From the Pullman Historic District to the Biograph Theater, you can experience the wonder of Chicago first hand at these destinations.

A History Buff's Guide to Chicago

A History Buff’s Guide to Chicago

Meat-packing. Gangsters. Prohibition. Ring a bell? Chicago is a city rich in history. From the Pullman Historic District to the Biograph Theater, you can experience the wonder of Chicago first hand at these destinations. Top off your tour with a trip to a speakeasy-themed restaurant or a dinner theater for a more in-depth take on Chicago’s past.

 The Pullman Historic District

Mural in the Pullman Historic District
Mural in the Pullman Historic District

In the late 1800s, George M. Pullman decided to create a model neighborhood for his workers. The factory town featured idealized residences, indoor plumbing, a school and a church. Over the last century, this historic neighborhood has managed to narrowly avoid redevelopment. Learn more about his vision here, and be sure to check out the Clock Tower and Hotel Florence.

Garden of the Dead

Tomb Raider isn’t just for the movies. Long ago, grave robbers opened up coffins to find riches, jewelry, and precious items. Discover some of the hidden truths of improper burials and grave robbers at the Garden of the Dead. This project is based at the Chicago City Cemetery and explores the incidents that led to the development of Lincoln Park.

Biograph Theater

One of Chicago’s most notorious gangsters, John Dillinger, met his end at the Biograph Theater. After an enjoyable time at the theater, he walked out of the building into an FBI ambush. After pulling his weapon, Dillinger was shot down. While the theater has been remade into the Victory Gardens Theater, the site is still available for history lovers to check out.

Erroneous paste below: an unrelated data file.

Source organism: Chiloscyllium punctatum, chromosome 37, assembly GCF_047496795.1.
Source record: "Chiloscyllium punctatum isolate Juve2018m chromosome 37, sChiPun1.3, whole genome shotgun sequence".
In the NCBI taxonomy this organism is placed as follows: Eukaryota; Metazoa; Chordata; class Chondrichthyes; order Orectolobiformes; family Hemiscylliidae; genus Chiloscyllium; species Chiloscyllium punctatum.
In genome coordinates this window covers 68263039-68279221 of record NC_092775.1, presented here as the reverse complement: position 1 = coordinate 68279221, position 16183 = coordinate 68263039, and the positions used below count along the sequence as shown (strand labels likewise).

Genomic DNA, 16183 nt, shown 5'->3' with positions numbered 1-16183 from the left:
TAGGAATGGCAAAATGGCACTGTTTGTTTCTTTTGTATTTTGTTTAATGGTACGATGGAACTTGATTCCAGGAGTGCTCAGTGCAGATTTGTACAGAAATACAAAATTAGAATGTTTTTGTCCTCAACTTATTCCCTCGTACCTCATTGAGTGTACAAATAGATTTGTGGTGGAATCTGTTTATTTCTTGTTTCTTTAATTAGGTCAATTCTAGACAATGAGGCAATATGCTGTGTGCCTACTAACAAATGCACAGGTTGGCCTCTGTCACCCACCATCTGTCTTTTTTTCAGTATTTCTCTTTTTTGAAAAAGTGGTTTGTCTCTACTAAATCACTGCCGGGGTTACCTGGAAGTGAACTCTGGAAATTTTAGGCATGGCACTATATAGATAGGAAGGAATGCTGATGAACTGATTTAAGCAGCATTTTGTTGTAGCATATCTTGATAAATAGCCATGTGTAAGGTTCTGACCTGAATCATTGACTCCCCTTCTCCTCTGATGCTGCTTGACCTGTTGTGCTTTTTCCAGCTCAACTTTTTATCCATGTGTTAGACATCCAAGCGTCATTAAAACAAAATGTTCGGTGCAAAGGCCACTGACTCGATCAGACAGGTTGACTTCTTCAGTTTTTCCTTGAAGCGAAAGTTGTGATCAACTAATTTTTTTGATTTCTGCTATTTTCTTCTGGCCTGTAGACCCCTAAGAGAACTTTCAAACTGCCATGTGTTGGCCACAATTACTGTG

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Chicago Cultural Center

Experience history first hand at the  Chicago Cultural Center. The museum occupies an entire block on Michigan Avenue, so you can’t miss it. Here, you’ll notice striking details like the gold leaf columns that commemorate The Civil War, and the world’s biggest Tiffany glass dome. Built in 1897, this historic landmark primarily serves as a reception area for visiting dignitaries. Lectures, tours and music events are also held at the center.

Graceland Cemetery and Bohemian National Cemetery

Within Graceland Cemetery, you will discover the burial sites of some of Chicago’s most elite residents. Of particular note are the graves of George Pullman, Marshall Field, Bertha Palmer, and Louis Sullivan. A guided tour by a local historian costs $25 for non-members. For another cemetery, check out the Bohemian National Cemetery. Created in 1877, this cemetery encompasses 123 acres of mausoleums, grave markers, and historic buildings. The site also includes a memorial to the victims of the 1915 Eastland Disaster.

Glessner House

Constructed in 1887, the Glessner House was once the home of Henry Hobson Richardson Glessner. An icon for architect lovers, Glessner’s house has been restored to its former glory, with furniture from the 19th and 20th centuries.

The Chicago Water Tower

Built in 1869, the Chicago Water Tower managed to survive the great Chicago fire of 1871. Made from limestone, it looks like a palace. It stands 154 feet high and was chosen to be the first American Water Landmark in the United States.

Experience the historic architecture, stories, and landmarks of Chicago through these various sites. Offered in tour packages, these destinations are ideal for history buffs and gangster enthusiasts. Plan ahead and enjoy one of Chicago’s top destinations on your next stay.

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